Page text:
I will have a look at the Bassbreaker 45. It seems that there is an attenuator included. That is nice. My question is that can I get the SRV Lenny tone with this amp? Super Reverb has 6L6 and tube rectifier and the Bass breaker 45 has some EL34 and solid state rectifier. They are not available everywhere for rental...too bad.

Is there a spring reverb in the BassBreaker 45?
Don’t believe everything you read... I have a stock normal one and a mike landau version and they’ve been solid forever...

I think you just got a lemon
Old 2 days ago
  #14
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Papanate's Avatar
 

Quote:
Originally Posted by DanTheMan06 View Post
These amps will be used mostly at home or in the studio, haven't decide yet, but I will not carry the amp from one place to another very often. Weight is a factor but maybe not a game changer.

Does it worth to pay more and buy a Super Reverb?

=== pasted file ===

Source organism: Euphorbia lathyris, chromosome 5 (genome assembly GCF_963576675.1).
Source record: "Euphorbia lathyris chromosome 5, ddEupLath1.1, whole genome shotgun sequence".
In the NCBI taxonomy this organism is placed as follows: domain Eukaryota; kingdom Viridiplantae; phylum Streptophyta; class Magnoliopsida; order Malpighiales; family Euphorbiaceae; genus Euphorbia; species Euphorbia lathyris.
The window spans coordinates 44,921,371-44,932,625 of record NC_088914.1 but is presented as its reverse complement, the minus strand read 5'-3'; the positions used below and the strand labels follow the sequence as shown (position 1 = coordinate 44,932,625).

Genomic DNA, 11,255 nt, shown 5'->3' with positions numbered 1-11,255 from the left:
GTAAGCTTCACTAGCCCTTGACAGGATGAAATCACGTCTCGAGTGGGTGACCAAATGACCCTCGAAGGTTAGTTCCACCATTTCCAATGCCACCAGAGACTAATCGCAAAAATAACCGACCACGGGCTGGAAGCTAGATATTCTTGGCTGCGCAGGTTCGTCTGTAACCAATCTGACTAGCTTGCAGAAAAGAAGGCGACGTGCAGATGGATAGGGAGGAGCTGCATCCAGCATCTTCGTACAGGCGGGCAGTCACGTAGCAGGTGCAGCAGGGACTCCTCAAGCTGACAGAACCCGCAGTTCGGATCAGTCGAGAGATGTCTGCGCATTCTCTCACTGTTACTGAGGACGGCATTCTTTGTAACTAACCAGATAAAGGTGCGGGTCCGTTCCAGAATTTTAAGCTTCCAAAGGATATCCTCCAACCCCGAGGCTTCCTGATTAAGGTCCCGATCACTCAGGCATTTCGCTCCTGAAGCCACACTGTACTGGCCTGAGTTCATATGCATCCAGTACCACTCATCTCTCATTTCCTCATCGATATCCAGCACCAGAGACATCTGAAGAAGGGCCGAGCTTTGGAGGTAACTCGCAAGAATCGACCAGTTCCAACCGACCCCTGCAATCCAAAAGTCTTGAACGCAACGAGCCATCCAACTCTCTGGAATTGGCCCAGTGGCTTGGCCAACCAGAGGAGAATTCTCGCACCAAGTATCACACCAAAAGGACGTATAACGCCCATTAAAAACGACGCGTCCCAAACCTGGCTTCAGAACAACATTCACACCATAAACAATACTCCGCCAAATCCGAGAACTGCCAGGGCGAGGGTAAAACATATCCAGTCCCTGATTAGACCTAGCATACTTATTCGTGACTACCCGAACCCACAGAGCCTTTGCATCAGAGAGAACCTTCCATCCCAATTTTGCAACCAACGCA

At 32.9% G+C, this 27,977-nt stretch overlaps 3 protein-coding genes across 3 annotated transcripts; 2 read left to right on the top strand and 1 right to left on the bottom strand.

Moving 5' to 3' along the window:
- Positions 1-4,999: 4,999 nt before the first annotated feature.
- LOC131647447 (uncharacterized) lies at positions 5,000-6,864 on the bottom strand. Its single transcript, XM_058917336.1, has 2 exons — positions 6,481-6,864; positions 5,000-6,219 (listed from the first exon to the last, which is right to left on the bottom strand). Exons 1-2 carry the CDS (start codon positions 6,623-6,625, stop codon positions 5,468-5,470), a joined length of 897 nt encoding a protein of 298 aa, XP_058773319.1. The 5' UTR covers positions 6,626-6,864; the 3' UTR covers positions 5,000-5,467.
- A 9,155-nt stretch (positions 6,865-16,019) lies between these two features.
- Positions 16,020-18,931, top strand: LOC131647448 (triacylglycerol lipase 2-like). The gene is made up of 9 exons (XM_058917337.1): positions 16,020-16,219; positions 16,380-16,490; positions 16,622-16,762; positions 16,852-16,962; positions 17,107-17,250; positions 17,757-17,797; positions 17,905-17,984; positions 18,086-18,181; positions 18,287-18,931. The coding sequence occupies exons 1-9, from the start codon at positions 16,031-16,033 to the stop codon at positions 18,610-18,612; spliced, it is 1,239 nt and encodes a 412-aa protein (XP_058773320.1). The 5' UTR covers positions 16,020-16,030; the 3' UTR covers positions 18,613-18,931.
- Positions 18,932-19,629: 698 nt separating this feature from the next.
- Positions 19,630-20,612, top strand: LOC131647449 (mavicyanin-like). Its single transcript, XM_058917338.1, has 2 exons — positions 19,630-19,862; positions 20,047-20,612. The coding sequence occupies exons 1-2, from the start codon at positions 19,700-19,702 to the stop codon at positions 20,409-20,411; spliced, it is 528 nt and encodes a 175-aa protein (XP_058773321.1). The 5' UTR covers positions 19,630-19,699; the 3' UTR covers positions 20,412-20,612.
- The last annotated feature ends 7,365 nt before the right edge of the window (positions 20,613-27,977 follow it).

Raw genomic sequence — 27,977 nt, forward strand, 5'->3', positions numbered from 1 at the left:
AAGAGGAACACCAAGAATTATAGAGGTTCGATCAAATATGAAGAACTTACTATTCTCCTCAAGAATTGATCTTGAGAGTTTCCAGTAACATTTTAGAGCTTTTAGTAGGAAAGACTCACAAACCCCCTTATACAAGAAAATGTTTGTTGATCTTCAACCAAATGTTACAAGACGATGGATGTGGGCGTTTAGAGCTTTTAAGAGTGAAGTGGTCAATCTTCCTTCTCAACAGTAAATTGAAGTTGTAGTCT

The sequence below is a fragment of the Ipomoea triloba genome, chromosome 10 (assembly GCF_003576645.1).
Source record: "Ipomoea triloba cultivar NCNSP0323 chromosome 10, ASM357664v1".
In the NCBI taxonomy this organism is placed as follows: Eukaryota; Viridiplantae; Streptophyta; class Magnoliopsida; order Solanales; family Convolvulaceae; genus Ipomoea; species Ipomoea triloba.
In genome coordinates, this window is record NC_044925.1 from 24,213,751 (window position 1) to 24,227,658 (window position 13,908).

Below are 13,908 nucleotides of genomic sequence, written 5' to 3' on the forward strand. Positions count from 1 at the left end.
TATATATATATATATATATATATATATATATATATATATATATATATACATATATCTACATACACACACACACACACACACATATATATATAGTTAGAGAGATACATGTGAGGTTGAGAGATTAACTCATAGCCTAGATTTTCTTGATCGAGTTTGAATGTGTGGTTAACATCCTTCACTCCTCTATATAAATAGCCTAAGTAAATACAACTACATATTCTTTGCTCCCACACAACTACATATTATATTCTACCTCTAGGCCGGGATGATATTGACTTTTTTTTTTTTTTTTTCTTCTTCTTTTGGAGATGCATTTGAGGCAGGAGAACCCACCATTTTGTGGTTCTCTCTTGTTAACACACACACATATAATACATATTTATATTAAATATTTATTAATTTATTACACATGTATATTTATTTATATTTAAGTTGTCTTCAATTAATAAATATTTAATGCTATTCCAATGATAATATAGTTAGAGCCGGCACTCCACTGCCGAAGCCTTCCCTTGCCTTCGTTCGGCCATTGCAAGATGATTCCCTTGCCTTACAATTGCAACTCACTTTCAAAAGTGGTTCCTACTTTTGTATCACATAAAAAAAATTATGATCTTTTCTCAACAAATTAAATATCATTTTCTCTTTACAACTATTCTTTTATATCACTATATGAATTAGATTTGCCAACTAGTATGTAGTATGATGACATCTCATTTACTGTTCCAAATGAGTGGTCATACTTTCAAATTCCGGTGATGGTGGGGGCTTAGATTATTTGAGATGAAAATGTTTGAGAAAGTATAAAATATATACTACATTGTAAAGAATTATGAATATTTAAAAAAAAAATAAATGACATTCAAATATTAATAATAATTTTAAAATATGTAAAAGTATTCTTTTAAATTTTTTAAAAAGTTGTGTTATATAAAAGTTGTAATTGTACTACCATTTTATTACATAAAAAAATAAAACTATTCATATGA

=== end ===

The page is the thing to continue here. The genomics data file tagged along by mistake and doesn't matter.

You are asking about two different tone bases here. The Deluxe is a single 12" at about 22 watts - is easy to manage in bedroom/studio situations without a lot of fussing around. Easy amp to put a Microphone in front of too - hard to find a bad spot.

The Super is a lot louder and has a 4 x 10 setup - which pushes more air. Impressive amp at volume - harder to mic up for the studio - but once dialed into the right speaker and the right placement the amp performs well.

Between the two amps I would buy the Deluxe. Although I would pay attention to [email protected] bgood post. The newer non tube 'modeling' styled amps from Fender are really good for home and studio work. They also have a lot of nice features that allow you to go beyond the basic 'Fender' like tone. I've worked with a couple in the studio - and they worked out perfectly. In a mix I doubt anyone would be able to tell them apart - solo'd you'll hear it - but if like me I enjoyed the tone. Of course the caveat is that they do not mimic a Deluxe down to the last ion -but they do produce a wonderful sound that works in a mix.
Old 2 days ago
  #15

A used SuperSonic 22 may be a good replacement. If you have the budget, look at the Mesa Fillmore 25.

I even see those Traynor amps down south here - they seem solid and asking prices are pretty low.




-tINY

Old 2 days ago
  #16
Quote:
Originally Posted by DanTheMan06 View Post